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Challenge of healing divisions is common to US and SL

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by Jehan Perera

In 1961, shortly after his election victory, President-elect John F Kennedy quoted one of the first colonists of the US, John Winthrop who, in the year 1630, said, “We must always consider that we shall be as a city upon a hill—the eyes of all people are upon us”. This was one of the first examples of the belief that America would be exceptional, and that it would become a country that would set standards for the world to follow. The significance of the United States throughout the world and the protracted vote count and the roller coaster nature of the recently concluded presidential election ensured that it was keenly watched throughout the world.

When President Donald Trump contracted coronavirus, it seemed he had been dealt a knockout blow by the forces of nature that he showed little regard for. But demonstrating an astonishing resolve and will-power, and utilizing the power of chauvinism, bigotry and fear he stormed back into the presidential election contest, defied predictions to rally those millions that backed him, and almost made it in the end. In one state the difference in votes is wafer thin, which has generated an automatic recount. However, the president’s inability to come up with solid evidence of irregularities that would make a difference to the result has led the courts to decline to act on his protests. He has not displayed the graciousness displayed by former losers in previous presidential polls in accepting the verdict of the majority of voters.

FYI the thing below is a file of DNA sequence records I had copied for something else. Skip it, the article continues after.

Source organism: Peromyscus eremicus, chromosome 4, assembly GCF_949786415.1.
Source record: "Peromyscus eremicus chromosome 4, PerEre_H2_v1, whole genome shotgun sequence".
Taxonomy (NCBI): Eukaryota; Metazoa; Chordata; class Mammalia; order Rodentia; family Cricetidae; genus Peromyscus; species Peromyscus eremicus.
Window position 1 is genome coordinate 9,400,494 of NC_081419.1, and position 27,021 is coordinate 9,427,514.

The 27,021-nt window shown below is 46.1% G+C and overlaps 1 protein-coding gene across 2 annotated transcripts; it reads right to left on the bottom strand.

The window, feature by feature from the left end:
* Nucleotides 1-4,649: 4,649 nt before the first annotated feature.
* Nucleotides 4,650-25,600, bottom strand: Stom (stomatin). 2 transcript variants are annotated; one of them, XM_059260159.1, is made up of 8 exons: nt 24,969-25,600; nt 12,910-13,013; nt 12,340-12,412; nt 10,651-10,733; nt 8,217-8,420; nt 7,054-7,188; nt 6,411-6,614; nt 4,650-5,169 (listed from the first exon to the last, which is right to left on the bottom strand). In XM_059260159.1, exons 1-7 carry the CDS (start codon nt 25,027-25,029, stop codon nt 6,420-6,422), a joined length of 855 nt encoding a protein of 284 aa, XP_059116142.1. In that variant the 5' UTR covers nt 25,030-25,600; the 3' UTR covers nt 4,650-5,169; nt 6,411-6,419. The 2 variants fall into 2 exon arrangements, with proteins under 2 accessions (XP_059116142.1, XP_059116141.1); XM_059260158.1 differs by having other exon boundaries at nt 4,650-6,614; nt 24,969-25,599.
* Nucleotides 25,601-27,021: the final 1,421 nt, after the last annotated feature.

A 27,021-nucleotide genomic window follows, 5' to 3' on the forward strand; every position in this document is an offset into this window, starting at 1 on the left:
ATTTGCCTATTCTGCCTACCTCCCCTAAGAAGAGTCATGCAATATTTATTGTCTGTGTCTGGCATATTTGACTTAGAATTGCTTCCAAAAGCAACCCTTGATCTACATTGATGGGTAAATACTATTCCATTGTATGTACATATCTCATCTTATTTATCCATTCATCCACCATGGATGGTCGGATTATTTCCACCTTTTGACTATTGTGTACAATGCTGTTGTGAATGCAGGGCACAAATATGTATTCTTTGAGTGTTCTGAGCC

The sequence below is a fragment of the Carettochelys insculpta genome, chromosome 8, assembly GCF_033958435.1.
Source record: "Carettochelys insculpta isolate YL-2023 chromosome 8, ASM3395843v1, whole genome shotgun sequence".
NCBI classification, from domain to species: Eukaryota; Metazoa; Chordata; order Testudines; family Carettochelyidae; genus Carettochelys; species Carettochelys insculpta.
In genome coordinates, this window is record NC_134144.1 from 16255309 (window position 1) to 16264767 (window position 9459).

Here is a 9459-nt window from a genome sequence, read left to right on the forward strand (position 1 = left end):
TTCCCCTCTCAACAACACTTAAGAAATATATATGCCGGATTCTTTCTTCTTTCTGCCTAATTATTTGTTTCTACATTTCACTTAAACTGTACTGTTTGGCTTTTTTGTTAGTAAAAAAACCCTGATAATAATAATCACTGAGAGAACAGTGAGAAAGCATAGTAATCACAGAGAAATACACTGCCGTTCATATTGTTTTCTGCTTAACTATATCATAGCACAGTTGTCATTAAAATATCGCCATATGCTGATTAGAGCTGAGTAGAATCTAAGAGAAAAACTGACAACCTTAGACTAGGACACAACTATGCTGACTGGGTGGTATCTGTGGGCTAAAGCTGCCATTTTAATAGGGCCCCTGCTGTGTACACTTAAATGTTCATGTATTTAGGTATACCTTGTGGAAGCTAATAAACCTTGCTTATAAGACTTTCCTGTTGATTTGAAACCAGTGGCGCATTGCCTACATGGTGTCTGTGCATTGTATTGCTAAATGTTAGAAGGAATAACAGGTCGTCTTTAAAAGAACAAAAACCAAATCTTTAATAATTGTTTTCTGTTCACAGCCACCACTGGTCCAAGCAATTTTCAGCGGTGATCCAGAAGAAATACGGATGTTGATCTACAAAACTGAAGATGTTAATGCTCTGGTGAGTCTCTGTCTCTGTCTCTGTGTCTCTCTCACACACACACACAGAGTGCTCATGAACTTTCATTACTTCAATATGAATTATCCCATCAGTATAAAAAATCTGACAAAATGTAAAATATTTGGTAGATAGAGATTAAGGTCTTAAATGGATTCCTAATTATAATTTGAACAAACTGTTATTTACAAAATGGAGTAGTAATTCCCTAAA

In President-elect Joe Biden’s victory at the 2020 presidential elections, overcoming the politics of racism and chauvinism which many other democratic countries worldwide are succumbing to, the US has reaffirmed the value of democratic values through education and the strength of its democratic institutions. The election was closely contested to the end. At the beginning when the regular votes cast at the polling stations were being counted, President Donald Trump ran up a lead which contradicted the pollsters as his election victory in 2016 had done. When this lead dissipated with the counting of mail-in ballots, the president found fault with the electoral process. But the courts of law in various states rejected his call to stop the vote count.

 

INCLUSIVE GOVERNANCE

Although holding the most powerful position in the most powerful country in the world there were two key factors that finally ensured that the majority of voters with more enlightened views prevailed rather than the US president and his supporters despite early declaration that he was the winner and insistence by him and his advisors that there was voter fraud. The first was the strength and independence of its institutions. The second was the layered nature of US democracy with power being shared at different levels of government. This meant that issues were resolved speedily at the level at which they arose without needing to go to higher levels where power is more concentrated and presidential power might have prevailed. This is also the contrast between the US system and its system of independent institutions and multi-layered democracy and the direction in which Sri Lanka is heading following the passage of the 20th Amendment.